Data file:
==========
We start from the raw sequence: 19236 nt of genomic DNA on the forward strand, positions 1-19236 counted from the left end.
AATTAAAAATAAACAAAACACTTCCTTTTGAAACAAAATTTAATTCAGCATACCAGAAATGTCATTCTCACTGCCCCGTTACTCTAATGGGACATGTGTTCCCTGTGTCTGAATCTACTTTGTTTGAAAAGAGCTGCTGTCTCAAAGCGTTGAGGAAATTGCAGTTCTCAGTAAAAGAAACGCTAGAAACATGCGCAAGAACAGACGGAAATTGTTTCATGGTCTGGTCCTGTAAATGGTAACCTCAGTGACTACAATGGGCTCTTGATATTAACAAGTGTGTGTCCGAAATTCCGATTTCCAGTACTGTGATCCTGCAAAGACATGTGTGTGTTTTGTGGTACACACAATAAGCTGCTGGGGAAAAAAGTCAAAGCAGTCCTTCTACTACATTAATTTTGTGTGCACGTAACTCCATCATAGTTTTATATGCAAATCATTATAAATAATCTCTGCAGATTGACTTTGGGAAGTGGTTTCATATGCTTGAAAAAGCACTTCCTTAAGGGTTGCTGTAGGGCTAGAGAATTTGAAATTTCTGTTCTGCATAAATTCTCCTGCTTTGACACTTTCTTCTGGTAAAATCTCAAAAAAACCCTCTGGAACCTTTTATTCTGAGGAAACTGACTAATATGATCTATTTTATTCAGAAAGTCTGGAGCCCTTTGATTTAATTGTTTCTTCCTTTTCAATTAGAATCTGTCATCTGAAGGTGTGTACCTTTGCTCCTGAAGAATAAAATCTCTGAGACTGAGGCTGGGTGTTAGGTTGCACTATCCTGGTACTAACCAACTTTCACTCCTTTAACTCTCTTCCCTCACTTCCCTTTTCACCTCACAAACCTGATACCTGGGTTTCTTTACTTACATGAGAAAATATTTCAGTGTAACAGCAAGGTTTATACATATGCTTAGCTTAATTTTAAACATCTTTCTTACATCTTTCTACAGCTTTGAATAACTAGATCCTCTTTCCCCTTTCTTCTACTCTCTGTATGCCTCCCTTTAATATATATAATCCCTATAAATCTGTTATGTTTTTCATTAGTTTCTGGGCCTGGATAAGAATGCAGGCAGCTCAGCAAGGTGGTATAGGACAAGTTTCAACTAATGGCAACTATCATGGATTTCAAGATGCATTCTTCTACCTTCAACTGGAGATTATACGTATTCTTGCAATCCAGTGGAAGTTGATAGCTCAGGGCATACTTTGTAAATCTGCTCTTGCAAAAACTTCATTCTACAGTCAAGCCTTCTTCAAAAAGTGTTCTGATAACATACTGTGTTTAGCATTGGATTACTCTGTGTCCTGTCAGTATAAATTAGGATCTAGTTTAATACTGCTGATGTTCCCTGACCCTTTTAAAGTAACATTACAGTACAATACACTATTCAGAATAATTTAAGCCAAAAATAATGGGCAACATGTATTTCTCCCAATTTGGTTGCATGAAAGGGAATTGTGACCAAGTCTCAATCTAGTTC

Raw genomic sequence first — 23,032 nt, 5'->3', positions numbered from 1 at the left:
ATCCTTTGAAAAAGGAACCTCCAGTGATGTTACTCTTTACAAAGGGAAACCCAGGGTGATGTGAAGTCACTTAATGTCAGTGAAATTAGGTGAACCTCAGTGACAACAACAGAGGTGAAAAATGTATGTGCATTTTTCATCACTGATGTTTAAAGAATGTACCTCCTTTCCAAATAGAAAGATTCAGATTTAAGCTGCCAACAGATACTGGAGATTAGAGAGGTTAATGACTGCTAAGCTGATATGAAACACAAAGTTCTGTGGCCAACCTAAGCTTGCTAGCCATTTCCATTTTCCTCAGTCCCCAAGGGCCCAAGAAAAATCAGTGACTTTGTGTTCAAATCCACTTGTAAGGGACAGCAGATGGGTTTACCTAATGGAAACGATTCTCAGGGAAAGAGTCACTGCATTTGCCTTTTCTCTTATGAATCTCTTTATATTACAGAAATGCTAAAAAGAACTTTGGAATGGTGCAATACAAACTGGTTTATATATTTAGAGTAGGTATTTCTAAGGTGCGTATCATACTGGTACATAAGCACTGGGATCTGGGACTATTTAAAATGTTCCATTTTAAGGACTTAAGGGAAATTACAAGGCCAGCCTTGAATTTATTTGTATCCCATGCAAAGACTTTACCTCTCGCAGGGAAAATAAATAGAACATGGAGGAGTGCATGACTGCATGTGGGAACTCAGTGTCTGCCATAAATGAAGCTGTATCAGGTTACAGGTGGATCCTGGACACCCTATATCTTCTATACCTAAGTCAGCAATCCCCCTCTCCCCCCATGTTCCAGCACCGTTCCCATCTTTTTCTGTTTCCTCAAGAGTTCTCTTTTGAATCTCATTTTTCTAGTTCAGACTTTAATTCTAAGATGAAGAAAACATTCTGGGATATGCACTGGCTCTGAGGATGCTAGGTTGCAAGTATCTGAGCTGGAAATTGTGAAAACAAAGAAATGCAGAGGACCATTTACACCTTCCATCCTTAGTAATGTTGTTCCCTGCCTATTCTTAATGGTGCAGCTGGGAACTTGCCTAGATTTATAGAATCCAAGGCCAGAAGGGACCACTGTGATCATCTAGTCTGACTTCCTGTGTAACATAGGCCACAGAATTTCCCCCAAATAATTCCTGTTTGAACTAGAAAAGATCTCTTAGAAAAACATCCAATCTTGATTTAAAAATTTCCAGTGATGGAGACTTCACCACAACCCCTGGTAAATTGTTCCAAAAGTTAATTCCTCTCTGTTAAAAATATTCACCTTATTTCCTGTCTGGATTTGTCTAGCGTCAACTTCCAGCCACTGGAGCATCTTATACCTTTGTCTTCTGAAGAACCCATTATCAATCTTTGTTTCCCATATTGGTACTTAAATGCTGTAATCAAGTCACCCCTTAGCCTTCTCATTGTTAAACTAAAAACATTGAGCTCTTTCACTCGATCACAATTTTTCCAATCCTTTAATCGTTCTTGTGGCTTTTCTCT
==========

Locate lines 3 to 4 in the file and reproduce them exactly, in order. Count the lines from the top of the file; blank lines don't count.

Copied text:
Raw genomic sequence first — 23,032 nt, 5'->3', positions numbered from 1 at the left:
ATCCTTTGAAAAAGGAACCTCCAGTGATGTTACTCTTTACAAAGGGAAACCCAGGGTGATGTGAAGTCACTTAATGTCAGTGAAATTAGGTGAACCTCAGTGACAACAACAGAGGTGAAAAATGTATGTGCATTTTTCATCACTGATGTTTAAAGAATGTACCTCCTTTCCAAATAGAAAGATTCAGATTTAAGCTGCCAACAGATACTGGAGATTAGAGAGGTTAATGACTGCTAAGCTGATATGAAACACAAAGTTCTGTGGCCAACCTAAGCTTGCTAGCCATTTCCATTTTCCTCAGTCCCCAAGGGCCCAAGAAAAATCAGTGACTTTGTGTTCAAATCCACTTGTAAGGGACAGCAGATGGGTTTACCTAATGGAAACGATTCTCAGGGAAAGAGTCACTGCATTTGCCTTTTCTCTTATGAATCTCTTTATATTACAGAAATGCTAAAAAGAACTTTGGAATGGTGCAATACAAACTGGTTTATATATTTAGAGTAGGTATTTCTAAGGTGCGTATCATACTGGTACATAAGCACTGGGATCTGGGACTATTTAAAATGTTCCATTTTAAGGACTTAAGGGAAATTACAAGGCCAGCCTTGAATTTATTTGTATCCCATGCAAAGACTTTACCTCTCGCAGGGAAAATAAATAGAACATGGAGGAGTGCATGACTGCATGTGGGAACTCAGTGTCTGCCATAAATGAAGCTGTATCAGGTTACAGGTGGATCCTGGACACCCTATATCTTCTATACCTAAGTCAGCAATCCCCCTCTCCCCCCATGTTCCAGCACCGTTCCCATCTTTTTCTGTTTCCTCAAGAGTTCTCTTTTGAATCTCATTTTTCTAGTTCAGACTTTAATTCTAAGATGAAGAAAACATTCTGGGATATGCACTGGCTCTGAGGATGCTAGGTTGCAAGTATCTGAGCTGGAAATTGTGAAAACAAAGAAATGCAGAGGACCATTTACACCTTCCATCCTTAGTAATGTTGTTCCCTGCCTATTCTTAATGGTGCAGCTGGGAACTTGCCTAGATTTATAGAATCCAAGGCCAGAAGGGACCACTGTGATCATCTAGTCTGACTTCCTGTGTAACATAGGCCACAGAATTTCCCCCAAATAATTCCTGTTTGAACTAGAAAAGATCTCTTAGAAAAACATCCAATCTTGATTTAAAAATTTCCAGTGATGGAGACTTCACCACAACCCCTGGTAAATTGTTCCAAAAGTTAATTCCTCTCTGTTAAAAATATTCACCTTATTTCCTGTCTGGATTTGTCTAGCGTCAACTTCCAGCCACTGGAGCATCTTATACCTTTGTCTTCTGAAGAACCCATTATCAATCTTTGTTTCCCATATTGGTACTTAAATGCTGTAATCAAGTCACCCCTTAGCCTTCTCATTGTTAAACTAAAAACATTGAGCTCTTTCACTCGATCACAATTTTTCCAATCCTTTAATCGTTCTTGTGGCTTTTCTCT